Poster Session B, Sunday, March 24, 8:00 – 10:00 am, Pacific Concourse
Rhythm violation releases auditory neural responses from adaptation
Melisa Menceloglu1, Marcia Grabowecky1, Satoru Suzuki1; 1Northwestern University
The sensory system utilizes temporal structures in the environment to build expectations about the timing of forthcoming events. Here, we investigated how neural responses adapted to auditory rhythm and reacted to stimuli that violated the rhythm. We recorded scalp EEG while 21 participants watched a nature video and passively listened to rhythmic tones with occasional temporal perturbations. In the short-interval block, tones were frequently presented (80%) with 1s inter-tone-intervals (ITIs)—fast-expected tones—and infrequently presented (20%) with 1.5s ITIs—slow-expected tones (expected because if no tone occurs at 1s, a tone is expected to occur at 1.5s with 100% probability). Conversely in the long-interval block, tones were frequently presented with 1.5s ITIs—slow-expected tones—and infrequently presented with 1s ITIs—fast-unexpected tones. We analyzed the sensory evoked EEG responses including the auditory event-related potentials (ERPs) and theta-alpha inter-trial phase coherence (ITPC) recorded from midline frontocentral sites. The results revealed an early rate-dependent adaptation (fast-expected < slow-expected, greater response attenuation for the faster rhythm), occurring within the initial 10 tones, as well as a long-term rate-independent adaptation based on the number of presented tones. Responses to the fast-unexpected tones yielded a near complete release from the early rate-dependent adaptation (fast-unexpected ~ slow-expected > fast-expected). These results suggest that (1) auditory sensory adaptation includes an early rate-dependent component and a long-term cumulative component, and (2) the early rate-dependent component may be subserved by the mechanisms that generate temporal expectations because it was nearly eliminated by the tones that violated rhythm-based expectations.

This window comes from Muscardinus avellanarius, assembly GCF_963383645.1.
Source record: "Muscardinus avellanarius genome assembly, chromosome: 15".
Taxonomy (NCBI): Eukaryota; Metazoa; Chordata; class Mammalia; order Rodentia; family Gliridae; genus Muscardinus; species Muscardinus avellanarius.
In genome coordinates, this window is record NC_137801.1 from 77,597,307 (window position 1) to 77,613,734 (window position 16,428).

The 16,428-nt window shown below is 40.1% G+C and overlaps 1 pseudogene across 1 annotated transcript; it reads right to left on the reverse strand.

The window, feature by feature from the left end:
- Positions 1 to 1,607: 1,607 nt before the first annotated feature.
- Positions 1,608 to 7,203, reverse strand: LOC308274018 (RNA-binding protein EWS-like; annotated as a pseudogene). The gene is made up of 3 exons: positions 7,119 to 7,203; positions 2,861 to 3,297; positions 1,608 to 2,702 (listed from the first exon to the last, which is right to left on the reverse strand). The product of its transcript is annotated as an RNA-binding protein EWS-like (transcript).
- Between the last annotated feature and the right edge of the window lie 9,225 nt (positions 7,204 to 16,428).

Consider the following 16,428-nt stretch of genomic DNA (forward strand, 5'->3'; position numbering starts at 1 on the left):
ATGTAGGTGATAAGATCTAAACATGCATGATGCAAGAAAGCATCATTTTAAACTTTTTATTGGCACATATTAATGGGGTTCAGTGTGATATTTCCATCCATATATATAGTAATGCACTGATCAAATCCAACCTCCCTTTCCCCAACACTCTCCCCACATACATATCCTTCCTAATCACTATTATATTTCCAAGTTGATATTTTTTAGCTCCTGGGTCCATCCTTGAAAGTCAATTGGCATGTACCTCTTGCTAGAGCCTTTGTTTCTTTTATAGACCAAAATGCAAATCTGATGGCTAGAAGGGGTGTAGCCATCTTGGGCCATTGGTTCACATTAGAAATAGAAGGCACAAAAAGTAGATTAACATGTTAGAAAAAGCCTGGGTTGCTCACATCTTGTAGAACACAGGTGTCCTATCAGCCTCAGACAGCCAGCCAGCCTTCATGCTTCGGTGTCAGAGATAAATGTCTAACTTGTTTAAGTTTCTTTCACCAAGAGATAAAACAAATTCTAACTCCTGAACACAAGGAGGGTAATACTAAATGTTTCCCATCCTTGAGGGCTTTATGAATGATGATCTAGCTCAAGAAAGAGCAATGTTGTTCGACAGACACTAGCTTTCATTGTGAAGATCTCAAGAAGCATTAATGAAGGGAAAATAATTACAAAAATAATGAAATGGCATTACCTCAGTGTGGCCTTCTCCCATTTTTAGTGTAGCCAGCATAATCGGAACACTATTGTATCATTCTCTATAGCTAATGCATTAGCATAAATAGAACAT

Topic Area: ATTENTION: Auditory